The point is being made by both sides of the political spectrum: Prisons and jails are needlessly stuffed with low-level drug offenders"With the ends of the political spectrum seemingly aligned on this issue," opined the paper's editorial board, "lawmakers need to meet them in the middle and take these reform proposals seriously." In particular, the paper joined those groups in endorsing expanded use of drug courts and community based treatment, but also backed a suggestion to lower penalties for low-level pot possession:
Just this month in Austin, the state’s muscular Texas Association of Business joined the conservative think tank Texas Public Policy Foundation in advocating for less expensive and more effective approaches than incarceration for small amounts of illicit drugs.
On the other side of the political spectrum, a new report from the Texas Criminal Justice Coalition clarified how much these prison-for-possession cases are costing taxpayers: $700,000 a day, just for those sent to state lockups in 2011.
the Legislature should address penalties for the lower-level drug crimes, such as possessing an ounce or less of marijuana. That is now a Class B misdemeanor, punishable by a $2,000 fine and 180 days in jail. Under a bill by Rep. Harold Dutton, D-Houston, the offense would be reclassified as a Class C misdemeanor, which typically brings no jail time and a fine of up to $500. Repeat offenders would be subject to Class B penalties.The furthest Rep. Dutton ever got with this bill was during the 79th Texas Legislature in 2005, when similar legislation passed unanimously out of the House Criminal Jurisprudence Committee, then led by Chairman Terry Keel, a former Republican Sheriff from Travis County. Grits at the time worked with ACLU of Texas and remembers the vote well. Surprisingly, the usual tuff-on-crime suspects backed off when it appeared the legislation had bipartisan momentum, with nobody testifying in opposition at the committee hearing. The bill stalled, though, in the Calendars committee, we were told at the time because then-Speaker Tom Craddick wanted to "protect the members" from having to vote on it in what was only the second session Republicans had controlled the Texas House since Reconstruction. Counting heads, though, advocates working at the time for the bill's passage were pretty sure we had the votes, perhaps even headed into the triple digits. (Never getting a chance to test the waters on the House floor on that bill was one of several major disappointments that session.)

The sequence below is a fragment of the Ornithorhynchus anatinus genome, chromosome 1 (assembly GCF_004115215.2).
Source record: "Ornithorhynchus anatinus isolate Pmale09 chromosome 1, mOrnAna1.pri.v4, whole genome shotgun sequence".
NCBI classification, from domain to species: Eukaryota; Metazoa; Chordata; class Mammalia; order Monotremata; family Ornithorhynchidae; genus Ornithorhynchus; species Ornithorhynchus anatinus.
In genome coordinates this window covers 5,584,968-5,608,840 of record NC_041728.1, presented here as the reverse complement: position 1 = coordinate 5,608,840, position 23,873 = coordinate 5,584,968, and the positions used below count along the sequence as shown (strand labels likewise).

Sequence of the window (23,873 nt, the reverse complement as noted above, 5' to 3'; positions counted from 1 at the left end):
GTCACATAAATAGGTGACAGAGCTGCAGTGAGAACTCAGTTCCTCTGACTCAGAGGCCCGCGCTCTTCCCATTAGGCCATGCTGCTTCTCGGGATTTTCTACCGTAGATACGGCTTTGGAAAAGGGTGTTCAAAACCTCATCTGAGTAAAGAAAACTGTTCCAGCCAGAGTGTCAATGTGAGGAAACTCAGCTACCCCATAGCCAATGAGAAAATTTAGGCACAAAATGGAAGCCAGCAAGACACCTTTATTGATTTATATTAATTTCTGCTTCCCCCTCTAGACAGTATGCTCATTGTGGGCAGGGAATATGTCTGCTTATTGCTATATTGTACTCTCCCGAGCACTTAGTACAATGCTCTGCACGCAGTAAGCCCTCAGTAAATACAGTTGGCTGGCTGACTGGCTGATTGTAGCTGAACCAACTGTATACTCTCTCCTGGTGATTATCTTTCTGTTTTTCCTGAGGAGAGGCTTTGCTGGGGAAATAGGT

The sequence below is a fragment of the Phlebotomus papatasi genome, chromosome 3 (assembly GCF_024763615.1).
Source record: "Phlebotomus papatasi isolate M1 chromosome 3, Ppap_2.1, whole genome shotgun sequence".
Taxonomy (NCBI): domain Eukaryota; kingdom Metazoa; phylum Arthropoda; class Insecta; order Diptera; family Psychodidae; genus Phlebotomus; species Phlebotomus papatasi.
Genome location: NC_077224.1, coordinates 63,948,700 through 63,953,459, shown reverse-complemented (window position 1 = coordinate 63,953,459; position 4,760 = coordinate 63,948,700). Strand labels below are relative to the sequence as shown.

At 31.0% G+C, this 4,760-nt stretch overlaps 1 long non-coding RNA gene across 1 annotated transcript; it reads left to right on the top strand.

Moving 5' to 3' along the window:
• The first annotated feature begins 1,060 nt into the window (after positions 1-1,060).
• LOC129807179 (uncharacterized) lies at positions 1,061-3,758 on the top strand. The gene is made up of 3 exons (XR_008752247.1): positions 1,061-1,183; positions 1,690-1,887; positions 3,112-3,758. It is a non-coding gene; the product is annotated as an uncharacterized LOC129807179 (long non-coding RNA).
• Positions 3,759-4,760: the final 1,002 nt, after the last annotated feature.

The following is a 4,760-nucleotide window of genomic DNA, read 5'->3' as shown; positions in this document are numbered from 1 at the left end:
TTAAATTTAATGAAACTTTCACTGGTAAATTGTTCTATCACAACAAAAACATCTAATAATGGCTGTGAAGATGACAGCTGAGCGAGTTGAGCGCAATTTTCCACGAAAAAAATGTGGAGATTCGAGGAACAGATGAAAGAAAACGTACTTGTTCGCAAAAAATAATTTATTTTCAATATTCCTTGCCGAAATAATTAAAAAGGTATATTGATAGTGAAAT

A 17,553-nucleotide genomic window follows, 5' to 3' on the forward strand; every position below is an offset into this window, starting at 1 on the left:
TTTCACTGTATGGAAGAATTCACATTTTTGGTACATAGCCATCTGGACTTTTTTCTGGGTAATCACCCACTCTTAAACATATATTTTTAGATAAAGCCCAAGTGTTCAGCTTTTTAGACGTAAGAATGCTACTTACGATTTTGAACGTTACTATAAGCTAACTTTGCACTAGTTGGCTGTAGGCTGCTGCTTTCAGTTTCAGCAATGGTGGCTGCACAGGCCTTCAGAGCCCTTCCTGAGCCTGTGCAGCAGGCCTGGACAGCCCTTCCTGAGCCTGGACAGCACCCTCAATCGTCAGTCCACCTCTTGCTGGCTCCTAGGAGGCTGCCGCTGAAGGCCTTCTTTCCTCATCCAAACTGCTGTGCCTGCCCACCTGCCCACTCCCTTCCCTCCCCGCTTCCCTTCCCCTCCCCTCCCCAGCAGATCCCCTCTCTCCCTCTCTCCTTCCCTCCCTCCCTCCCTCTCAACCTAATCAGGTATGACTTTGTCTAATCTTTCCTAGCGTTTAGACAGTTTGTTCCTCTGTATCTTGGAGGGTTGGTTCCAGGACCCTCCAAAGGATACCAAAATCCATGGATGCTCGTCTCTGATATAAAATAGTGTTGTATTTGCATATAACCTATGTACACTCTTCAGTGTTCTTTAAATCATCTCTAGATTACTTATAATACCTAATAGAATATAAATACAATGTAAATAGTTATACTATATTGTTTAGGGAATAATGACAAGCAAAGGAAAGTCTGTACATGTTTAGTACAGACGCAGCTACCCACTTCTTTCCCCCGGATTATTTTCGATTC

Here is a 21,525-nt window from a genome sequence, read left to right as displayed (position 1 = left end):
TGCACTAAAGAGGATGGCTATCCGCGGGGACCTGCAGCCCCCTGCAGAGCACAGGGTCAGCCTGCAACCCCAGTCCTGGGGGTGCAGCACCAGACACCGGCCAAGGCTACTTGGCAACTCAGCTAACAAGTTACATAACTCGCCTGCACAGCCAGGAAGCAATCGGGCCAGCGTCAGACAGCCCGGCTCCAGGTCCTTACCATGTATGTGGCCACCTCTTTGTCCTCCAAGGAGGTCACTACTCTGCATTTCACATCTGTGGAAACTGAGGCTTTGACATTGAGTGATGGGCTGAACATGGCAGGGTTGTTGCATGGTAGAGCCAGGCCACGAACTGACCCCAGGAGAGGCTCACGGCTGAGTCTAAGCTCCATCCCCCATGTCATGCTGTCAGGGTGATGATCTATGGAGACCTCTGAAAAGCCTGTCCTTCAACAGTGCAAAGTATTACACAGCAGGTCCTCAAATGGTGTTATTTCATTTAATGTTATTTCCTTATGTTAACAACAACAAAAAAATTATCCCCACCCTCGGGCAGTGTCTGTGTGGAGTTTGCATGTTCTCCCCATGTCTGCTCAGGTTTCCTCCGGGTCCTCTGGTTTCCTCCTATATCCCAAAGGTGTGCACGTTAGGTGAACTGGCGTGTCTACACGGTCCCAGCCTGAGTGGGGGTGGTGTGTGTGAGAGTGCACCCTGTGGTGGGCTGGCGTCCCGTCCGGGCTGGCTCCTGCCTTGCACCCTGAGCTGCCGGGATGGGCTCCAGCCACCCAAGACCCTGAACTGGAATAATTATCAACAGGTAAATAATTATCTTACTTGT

This bill is the way Texas drug laws should be headed. For one, it makes financial sense, since jail time soaks up tax dollars and courts are obligated to furnish an attorney to indigent defendants charged with Class B misdemeanors.
In 2007, lawmakers tried to cut the number of drug-possession and other nonviolent defendants in county jails by dropping the requirement that they be arrested and held for trial. But many cities and counties have not exercised the option to write summonses for low-level drug suspects and continue to book them into jails. Once there, many poor young people won’t make bail and are often headed to a life in the criminal justice system.
Given that experience, I've believed for while that, if given the chance, Texas' Republican majority, at least in the House, would likely support lowering the penalty categories for low-level pot possession. There are so many new members who've arrived since then that Grits doesn't have as good a sense of what a final head count might look like. (State Rep. Debbie Riddle is the only member remaining from that unanimous committee vote.) But with the Texas Association of Business and the Texas Public Policy Foundation providing conservative ideological cover and a different Speaker in power, the 83rd Texas Legislature would be an excellent time to find out.